FDA Grants Fast Track Status to HM43239 for FLT3-Mutated, Relapsed/Refractory AML

The FDA has granted a fast track designation to the myeloid kinome inhibitor, HM43239, for use as a potential therapeutic option in patients with relapsed or refractory acute myeloid leukemia whose tumors harbor a FLT3 mutation.

The FDA has granted a fast track designation to the myeloid kinome inhibitor, HM43239, for use as a potential therapeutic option in patients with relapsed or refractory acute myeloid leukemia (AML) whose tumors harbor a FLT3 mutation.1

HM43239 is an oral genotype-agnostic small molecule inhibitor of several kinases that are operative in myeloid malignancies and are known to play a key role in tumor proliferation, the development of resistance to available therapies, and differentiation. The agent directly inhibits the kinase activity of FLT3 as a reversible type I inhibitor and moderates downstream p-STAT5 and p-ERK; it has also been shown to inhibit SKY, JAK1/2 and TAK1.

Research done with in vivo murine xenograft models suggested that HM43239 may have stronger antitumor activity and better tolerability than other kinase inhibitors that are currently leveraged in AML, such as the FLT3 inhibitor gilteritinib (Xospata) and the SYK inhibitor entospletinib (GS-9973). Findings from in vivo xenograft models that have also suggested that HM43239 is synergistic with other inhibitors of DNMT, BCL-2, and other targets.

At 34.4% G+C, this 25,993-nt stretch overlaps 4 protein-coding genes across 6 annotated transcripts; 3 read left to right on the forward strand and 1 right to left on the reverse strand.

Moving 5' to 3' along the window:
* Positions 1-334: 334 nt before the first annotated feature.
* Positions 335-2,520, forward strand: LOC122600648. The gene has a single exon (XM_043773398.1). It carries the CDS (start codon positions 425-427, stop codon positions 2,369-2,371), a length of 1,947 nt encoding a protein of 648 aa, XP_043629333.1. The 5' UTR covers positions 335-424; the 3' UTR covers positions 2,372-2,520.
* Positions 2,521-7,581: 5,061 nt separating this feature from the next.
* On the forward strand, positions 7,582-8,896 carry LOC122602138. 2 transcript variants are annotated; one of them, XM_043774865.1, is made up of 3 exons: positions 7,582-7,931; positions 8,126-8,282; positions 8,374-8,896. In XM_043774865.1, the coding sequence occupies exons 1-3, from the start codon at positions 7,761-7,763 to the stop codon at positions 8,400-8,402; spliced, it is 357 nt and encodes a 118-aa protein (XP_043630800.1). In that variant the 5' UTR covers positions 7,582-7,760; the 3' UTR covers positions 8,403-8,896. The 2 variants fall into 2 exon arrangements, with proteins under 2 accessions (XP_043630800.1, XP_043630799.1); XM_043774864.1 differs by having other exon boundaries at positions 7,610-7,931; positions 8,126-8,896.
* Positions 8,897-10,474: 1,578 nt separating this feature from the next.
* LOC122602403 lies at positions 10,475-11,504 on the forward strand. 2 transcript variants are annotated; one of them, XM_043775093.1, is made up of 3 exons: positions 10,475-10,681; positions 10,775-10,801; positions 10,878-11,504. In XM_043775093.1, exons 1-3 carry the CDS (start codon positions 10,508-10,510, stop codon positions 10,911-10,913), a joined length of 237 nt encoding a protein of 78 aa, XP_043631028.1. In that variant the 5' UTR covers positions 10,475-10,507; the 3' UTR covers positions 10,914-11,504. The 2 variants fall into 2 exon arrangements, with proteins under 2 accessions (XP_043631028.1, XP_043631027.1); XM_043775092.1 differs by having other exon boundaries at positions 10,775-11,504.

“Fast track status acknowledges HM43239’s potential to fill an unmet need for AML patient populations and supports our efforts as we advance it toward a potential registrational study,” William G. Rice, PhD, chairman, president, and chief executive officer of Aptose Biosciences, Inc., stated in a press release. “HM43239, which potently inhibits all tested forms of FLT3 and SYK and JAK driven pathways, already has delivered complete remissions in a broad diversity of relapsed or refractory AML patients in an ongoing phase 1/2 clinical trial, including patients with prior failure of other FLT3 inhibitor agents.”

An ongoing, open-label, multicenter, first-in-human, phase 1/2 trial (NCT03850574) was launched to examine the safety, tolerability, pharmacokinetics, and pharmacodynamics of HM43239 in patients with relapsed or refractory AML.2,3 To be eligible for enrollment, patients needed to have primary or secondary AML that was either refractory to at least 1 cycle of previous therapy or relapsed following remission with a prior treatment.

Patients needed to be at least 18 years of age, have an ECOG performance status of 0 to 2, and a minimum life expectancy of 3 months. The interval from prior treatment to study drug administration needed to be at least 2 weeks for cytotoxic agents or at least 5 half-lives for previous investigative or noncytotoxic drugs.

If patients had a diagnosis of acute promyelocytic leukemia, BCR-ABL–positive leukemia, active malignant tumors other than AML or myelodysplastic syndrome, had symptomatic central nervous system involvement of leukemia, disseminated intravascular coagulation abnormality, among other criteria, they were excluded.

The trial is composed of 2 parts: dose-escalation and dose-expansion. The first portion of the trial follows an accelerated titration design, with approximately 50% dose increments and 1 patient per dose level. This titration continued until 1 patient reports a dose-limiting toxicity (DLT) or experiences moderate toxicity, a drug-related grade 2 event, at any dose level.